|Publication number||US4025315 A|
|Application number||US 05/144,796|
|Publication date||May 24, 1977|
|Filing date||May 19, 1971|
|Priority date||May 19, 1971|
|Publication number||05144796, 144796, US 4025315 A, US 4025315A, US-A-4025315, US4025315 A, US4025315A|
|Inventors||Jack R. Mazelli|
|Original Assignee||San Diego Gas & Electric Co., Dual Fuel Systems, Inc.|
|Export Citation||BiBTeX, EndNote, RefMan|
|Patent Citations (7), Referenced by (81), Classifications (13)|
|External Links: USPTO, USPTO Assignment, Espacenet|
The present invention relates to odorizing natural gas in general and, more in particular, to the odorizing of natural gas in its liquid form.
Storage of natural gas in its liquid form is becoming increasingly common. Typically, liquid natural gas is drawn from a liquid natural gas storage vessel and vaporized outside the vessel before it is used. Obviously, at least the vaporized natural gas should be odorized for leak detection purposes.
It has long been known that ethyl and methyl mercaptans are effective odorants for natural gas. Only a very small amount of mercaptan is necessary to effectively odorize natural gas. For example, with methyl mercaptan 0.06 to 0.1 grains per 100 SCF of natural gas is sufficient to warn of natural gas leaks. However, the odorant is extremely pungent and unpleasant in concentrations above that required to warn of gas leaks.
Consequently, it is highly desirable to use only as much mercaptan as is necessary to warn of the presence of an excessive amount of gas and to definitely avoid over-odorization.
Both ethyl and methyl mercaptans freeze at a temperature which is quite a bit higher than the boiling point of liquid natural gas. This has presented a problem in odorizing liquid natural gas.
The problem is that frozen mercaptan does not dissolve fast enough to effectively odorize the liquid natural gas. As a consequence it has proven difficult in the past to effectively odorize liquid natural gas.
With the increasing demand for stored liquid natural gas, for example, in liquid natural gas-powered motor vehicles, the problem of effective odorization of liquid natural gas becomes acute.
The present invention provides a method for odorizing liquid natural gas in such a manner that the mercaptans can be used as odorants without concern of mercaptan dissolution rate into the liquid.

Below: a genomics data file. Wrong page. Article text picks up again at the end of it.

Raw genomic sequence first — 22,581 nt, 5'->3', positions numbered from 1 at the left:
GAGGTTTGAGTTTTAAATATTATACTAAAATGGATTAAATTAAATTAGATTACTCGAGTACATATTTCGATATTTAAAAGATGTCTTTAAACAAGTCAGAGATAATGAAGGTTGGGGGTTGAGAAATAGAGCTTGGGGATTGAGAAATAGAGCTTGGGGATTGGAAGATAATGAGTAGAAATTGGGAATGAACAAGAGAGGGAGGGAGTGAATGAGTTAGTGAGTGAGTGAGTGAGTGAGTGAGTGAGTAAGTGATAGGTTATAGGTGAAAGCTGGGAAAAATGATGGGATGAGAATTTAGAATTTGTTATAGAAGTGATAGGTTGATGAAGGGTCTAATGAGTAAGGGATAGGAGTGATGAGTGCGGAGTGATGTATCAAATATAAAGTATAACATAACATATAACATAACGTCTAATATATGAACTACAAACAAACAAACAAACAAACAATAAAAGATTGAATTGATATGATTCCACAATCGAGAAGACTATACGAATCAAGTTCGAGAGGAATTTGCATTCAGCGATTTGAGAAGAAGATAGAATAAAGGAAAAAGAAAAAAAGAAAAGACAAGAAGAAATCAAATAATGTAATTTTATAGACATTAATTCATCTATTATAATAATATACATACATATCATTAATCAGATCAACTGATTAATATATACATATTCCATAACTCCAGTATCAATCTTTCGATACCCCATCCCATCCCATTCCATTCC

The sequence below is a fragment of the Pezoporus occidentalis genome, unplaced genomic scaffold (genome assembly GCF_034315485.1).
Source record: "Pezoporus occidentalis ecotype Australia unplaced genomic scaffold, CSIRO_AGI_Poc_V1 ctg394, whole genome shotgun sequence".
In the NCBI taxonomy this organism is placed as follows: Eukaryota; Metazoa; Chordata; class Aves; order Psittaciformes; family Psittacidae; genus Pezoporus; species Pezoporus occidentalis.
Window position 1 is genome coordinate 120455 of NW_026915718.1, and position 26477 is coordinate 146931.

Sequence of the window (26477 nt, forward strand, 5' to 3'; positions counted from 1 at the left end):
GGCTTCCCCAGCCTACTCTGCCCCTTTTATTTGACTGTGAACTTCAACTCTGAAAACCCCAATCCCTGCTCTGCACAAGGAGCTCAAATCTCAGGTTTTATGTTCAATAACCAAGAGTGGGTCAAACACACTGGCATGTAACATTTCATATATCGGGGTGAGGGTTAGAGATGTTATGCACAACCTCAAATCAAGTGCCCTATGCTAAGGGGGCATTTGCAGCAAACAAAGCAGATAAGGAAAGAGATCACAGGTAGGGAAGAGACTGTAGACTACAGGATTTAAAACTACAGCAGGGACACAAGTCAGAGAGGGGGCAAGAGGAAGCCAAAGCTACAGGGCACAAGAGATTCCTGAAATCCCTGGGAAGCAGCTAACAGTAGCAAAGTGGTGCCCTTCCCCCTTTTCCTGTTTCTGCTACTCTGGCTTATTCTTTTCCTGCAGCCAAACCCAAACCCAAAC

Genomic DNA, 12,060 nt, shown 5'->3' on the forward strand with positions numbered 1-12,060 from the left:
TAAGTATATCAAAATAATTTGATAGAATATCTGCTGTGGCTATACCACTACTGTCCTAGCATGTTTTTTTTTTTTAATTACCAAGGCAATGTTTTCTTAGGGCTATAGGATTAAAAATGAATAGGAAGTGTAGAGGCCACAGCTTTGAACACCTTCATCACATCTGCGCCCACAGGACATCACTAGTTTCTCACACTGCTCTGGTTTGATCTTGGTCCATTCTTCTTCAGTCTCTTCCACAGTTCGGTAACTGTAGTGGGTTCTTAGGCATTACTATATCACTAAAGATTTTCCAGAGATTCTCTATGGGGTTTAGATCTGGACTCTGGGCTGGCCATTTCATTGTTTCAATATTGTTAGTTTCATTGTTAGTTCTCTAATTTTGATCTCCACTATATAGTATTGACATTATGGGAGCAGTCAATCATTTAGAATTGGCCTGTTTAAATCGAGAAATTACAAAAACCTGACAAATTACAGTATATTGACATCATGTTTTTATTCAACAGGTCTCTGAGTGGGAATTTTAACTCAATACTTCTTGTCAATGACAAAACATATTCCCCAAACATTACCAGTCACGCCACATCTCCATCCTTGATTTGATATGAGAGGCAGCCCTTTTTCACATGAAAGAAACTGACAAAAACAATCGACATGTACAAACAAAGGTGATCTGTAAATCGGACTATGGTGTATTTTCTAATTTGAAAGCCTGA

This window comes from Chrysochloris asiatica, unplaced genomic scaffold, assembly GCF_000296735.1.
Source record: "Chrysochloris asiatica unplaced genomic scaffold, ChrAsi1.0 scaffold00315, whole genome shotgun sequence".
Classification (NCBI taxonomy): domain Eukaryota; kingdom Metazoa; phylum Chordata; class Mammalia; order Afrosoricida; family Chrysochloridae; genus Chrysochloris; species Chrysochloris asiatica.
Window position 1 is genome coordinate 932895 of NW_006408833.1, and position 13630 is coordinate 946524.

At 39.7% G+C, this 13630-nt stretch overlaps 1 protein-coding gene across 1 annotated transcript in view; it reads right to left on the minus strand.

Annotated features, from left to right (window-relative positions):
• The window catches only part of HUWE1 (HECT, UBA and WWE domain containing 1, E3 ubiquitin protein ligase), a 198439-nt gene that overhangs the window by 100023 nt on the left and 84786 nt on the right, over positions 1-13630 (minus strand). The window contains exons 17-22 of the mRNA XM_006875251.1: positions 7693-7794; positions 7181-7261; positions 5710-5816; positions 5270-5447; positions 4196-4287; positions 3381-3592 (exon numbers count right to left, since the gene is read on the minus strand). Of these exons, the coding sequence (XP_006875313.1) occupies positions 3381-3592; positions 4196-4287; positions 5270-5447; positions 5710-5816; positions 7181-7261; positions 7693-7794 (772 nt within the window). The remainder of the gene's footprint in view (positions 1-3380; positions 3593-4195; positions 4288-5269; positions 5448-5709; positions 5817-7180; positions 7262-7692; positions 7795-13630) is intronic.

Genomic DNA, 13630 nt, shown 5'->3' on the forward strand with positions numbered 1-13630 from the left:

The invention contemplates mixing of an odorant selected from the class of odorants consisting of ethyl and methyl mercaptan with a diluent and the subsequent introduction of the resultant mixture into liquid natural gas. It is preferred that the diluent have a freezing point lower than the boiling point of liquid natural gas. A preferred diluent is liquid propane which freezes at about -300° F. In one case, however, a diluent consisting of methane under high pressure proved effective with ethyl mercaptan in the odorization of liquefied natural gas.
It is also preferred to introduce the diluent-mercaptan mixture into the liquid natural gas in such a manner as to effect rapid dispersal of the mercaptan throughout the liquid natural gas. This may be done by using a gaseous diluent, such as methane, under pressure, or it may be done by agitating the liquid natural gas during the introduction of the diluent mercaptan mixture. As an example of the degree of agitation effective to rapidly disperse mercaptan, sufficient agitation can be achieved in the process of charging liquid natural gas into the vessel in which it will be odorized.
It has been found that a concentration of about 10% by volume ethyl mercaptan in diluent of propane is sufficient to effectively odorize liquid natural gas over the latter's full liquid vapor range in a vessel. Clearly, lesser concentrations would also be effective. On a mole basis the 10% by volume concentration works out to be about one part ethyl mercaptan odorant to nine parts propane diluent. However, the method has been effective at lower concentrations.